• $\begingroup$ Also I'd note that there are 2 different types of angular momentum. Spin angular momentum and orbital angular momentum $\endgroup$ Dec 21, 2021 at 13:39
  • $\begingroup$ what is meant by 1Nm of torque It means that you can apply $2~N$ force at $0.5~m$ distance from axis OR you can apply $0.5~N$ force at $2~m$ distance from axis. At both these cases you'll get same torque of $1~N \cdot m$, i.e. same angular acceleration will be in effect. Or if you like math more,- due to commutativity $x [N] \times y [m] = y [N] \times x [m]$. Hope it's clear now. $\endgroup$ Dec 21, 2021 at 14:09
  • $\begingroup$ and what is the intuitive explanation for that that at short distances we apply higher force and at larger ones, we apply less force? The wrench itself is not conscious to think and act out. The atoms dont get heavier at a short distance. $\endgroup$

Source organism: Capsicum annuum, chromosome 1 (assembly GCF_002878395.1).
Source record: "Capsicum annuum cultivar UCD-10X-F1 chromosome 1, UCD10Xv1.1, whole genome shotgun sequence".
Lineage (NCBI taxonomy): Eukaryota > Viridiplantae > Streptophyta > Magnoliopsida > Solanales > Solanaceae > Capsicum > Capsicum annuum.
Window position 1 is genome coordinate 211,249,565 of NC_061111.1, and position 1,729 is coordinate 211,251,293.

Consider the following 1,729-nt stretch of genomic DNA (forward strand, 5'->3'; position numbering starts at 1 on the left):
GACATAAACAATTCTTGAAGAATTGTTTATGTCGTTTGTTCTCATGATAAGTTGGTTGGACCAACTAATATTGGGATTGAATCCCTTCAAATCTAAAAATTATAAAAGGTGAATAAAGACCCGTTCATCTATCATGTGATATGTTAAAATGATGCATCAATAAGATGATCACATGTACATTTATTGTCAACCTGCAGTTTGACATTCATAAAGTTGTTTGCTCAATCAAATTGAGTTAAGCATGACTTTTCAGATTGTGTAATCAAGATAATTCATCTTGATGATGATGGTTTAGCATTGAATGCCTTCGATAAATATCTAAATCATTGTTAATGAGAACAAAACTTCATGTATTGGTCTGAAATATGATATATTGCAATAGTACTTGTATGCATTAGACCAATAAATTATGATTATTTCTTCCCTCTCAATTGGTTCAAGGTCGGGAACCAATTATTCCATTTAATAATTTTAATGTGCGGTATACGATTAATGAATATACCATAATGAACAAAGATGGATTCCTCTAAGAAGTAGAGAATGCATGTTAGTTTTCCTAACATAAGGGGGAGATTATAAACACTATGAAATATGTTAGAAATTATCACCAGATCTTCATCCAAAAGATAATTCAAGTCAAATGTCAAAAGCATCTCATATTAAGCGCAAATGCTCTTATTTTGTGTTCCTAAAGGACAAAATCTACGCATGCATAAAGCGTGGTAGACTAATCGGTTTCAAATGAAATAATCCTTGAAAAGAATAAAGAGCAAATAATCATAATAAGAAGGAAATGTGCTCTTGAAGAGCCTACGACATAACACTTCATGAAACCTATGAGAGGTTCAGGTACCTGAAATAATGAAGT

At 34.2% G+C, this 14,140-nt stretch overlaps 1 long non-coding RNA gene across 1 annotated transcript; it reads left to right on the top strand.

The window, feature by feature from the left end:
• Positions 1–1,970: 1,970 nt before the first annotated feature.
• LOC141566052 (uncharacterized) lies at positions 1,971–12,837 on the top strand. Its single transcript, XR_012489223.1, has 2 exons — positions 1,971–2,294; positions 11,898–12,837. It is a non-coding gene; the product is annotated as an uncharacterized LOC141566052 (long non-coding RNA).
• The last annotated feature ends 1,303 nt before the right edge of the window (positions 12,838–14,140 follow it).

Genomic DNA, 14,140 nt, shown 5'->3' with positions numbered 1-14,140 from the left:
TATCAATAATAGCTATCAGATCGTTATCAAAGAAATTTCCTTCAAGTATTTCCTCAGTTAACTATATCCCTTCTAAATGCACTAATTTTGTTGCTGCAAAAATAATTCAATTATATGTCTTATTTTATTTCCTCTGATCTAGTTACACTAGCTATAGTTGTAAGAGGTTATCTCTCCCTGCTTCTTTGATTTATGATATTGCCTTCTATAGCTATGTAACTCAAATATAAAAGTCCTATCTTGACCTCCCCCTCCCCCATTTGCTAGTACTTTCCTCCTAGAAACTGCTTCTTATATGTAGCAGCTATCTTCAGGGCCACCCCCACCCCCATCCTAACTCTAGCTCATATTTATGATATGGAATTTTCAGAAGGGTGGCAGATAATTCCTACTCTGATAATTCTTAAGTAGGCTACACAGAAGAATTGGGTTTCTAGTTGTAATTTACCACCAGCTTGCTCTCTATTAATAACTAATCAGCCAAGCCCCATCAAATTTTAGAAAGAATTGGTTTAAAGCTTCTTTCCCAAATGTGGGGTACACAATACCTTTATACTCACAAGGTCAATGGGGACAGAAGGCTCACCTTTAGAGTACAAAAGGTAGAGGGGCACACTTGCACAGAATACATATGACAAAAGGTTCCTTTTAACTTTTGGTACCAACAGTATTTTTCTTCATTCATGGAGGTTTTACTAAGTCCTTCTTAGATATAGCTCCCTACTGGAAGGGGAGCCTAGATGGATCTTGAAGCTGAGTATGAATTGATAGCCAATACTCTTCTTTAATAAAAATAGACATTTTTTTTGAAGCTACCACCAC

– Aveer
    Dec 21, 2021 at 14:13
  • $\begingroup$ The point is that if you want to maintain same torque- you can choose greater distance from axis and apply lower force (thus saving your muscular force). That's exactly why car wheel wrenches are long, bc bolts are relatively big and otherwise you would need huge force to unscrew them. $\endgroup$ Dec 21, 2021 at 14:25

4 Answers 4

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  • A force can cause different rotations.
  • A torque can only cause one rotation.*

So, if I tell you a torque that is being applied by a wrench, then you right away know the resulting rotation it causes. If I just tell you the force, then you can't know yet. You don't have enough information.